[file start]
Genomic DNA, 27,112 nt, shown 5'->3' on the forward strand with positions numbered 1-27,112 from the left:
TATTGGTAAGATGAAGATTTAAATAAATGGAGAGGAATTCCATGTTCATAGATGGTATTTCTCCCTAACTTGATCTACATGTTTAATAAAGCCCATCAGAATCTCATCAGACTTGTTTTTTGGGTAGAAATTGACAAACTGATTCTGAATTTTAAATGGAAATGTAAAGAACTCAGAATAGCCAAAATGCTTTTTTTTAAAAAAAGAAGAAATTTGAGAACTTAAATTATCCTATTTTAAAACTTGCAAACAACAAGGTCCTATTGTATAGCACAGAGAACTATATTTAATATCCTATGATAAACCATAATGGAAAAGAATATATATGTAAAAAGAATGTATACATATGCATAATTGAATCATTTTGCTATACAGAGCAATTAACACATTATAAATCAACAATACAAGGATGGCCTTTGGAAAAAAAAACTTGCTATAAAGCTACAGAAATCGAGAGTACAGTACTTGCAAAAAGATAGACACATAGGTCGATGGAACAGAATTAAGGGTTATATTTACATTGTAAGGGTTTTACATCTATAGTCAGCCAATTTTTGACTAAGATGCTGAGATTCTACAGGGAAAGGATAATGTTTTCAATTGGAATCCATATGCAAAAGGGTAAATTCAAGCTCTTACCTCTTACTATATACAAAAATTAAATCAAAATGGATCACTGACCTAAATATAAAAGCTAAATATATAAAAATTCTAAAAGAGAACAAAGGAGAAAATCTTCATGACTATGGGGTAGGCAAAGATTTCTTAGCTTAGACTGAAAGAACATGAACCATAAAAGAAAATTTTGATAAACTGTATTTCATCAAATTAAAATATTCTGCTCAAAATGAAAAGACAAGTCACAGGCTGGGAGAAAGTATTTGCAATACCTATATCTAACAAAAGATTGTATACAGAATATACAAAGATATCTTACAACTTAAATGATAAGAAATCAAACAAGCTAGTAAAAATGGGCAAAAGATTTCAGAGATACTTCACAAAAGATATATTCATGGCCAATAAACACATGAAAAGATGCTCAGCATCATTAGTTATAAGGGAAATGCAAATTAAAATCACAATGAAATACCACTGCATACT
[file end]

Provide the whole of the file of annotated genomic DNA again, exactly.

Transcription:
Genomic DNA, 27,112 nt, shown 5'->3' on the forward strand with positions numbered 1-27,112 from the left:
TATTGGTAAGATGAAGATTTAAATAAATGGAGAGGAATTCCATGTTCATAGATGGTATTTCTCCCTAACTTGATCTACATGTTTAATAAAGCCCATCAGAATCTCATCAGACTTGTTTTTTGGGTAGAAATTGACAAACTGATTCTGAATTTTAAATGGAAATGTAAAGAACTCAGAATAGCCAAAATGCTTTTTTTTAAAAAAAGAAGAAATTTGAGAACTTAAATTATCCTATTTTAAAACTTGCAAACAACAAGGTCCTATTGTATAGCACAGAGAACTATATTTAATATCCTATGATAAACCATAATGGAAAAGAATATATATGTAAAAAGAATGTATACATATGCATAATTGAATCATTTTGCTATACAGAGCAATTAACACATTATAAATCAACAATACAAGGATGGCCTTTGGAAAAAAAAACTTGCTATAAAGCTACAGAAATCGAGAGTACAGTACTTGCAAAAAGATAGACACATAGGTCGATGGAACAGAATTAAGGGTTATATTTACATTGTAAGGGTTTTACATCTATAGTCAGCCAATTTTTGACTAAGATGCTGAGATTCTACAGGGAAAGGATAATGTTTTCAATTGGAATCCATATGCAAAAGGGTAAATTCAAGCTCTTACCTCTTACTATATACAAAAATTAAATCAAAATGGATCACTGACCTAAATATAAAAGCTAAATATATAAAAATTCTAAAAGAGAACAAAGGAGAAAATCTTCATGACTATGGGGTAGGCAAAGATTTCTTAGCTTAGACTGAAAGAACATGAACCATAAAAGAAAATTTTGATAAACTGTATTTCATCAAATTAAAATATTCTGCTCAAAATGAAAAGACAAGTCACAGGCTGGGAGAAAGTATTTGCAATACCTATATCTAACAAAAGATTGTATACAGAATATACAAAGATATCTTACAACTTAAATGATAAGAAATCAAACAAGCTAGTAAAAATGGGCAAAAGATTTCAGAGATACTTCACAAAAGATATATTCATGGCCAATAAACACATGAAAAGATGCTCAGCATCATTAGTTATAAGGGAAATGCAAATTAAAATCACAATGAAATACCACTGCATACT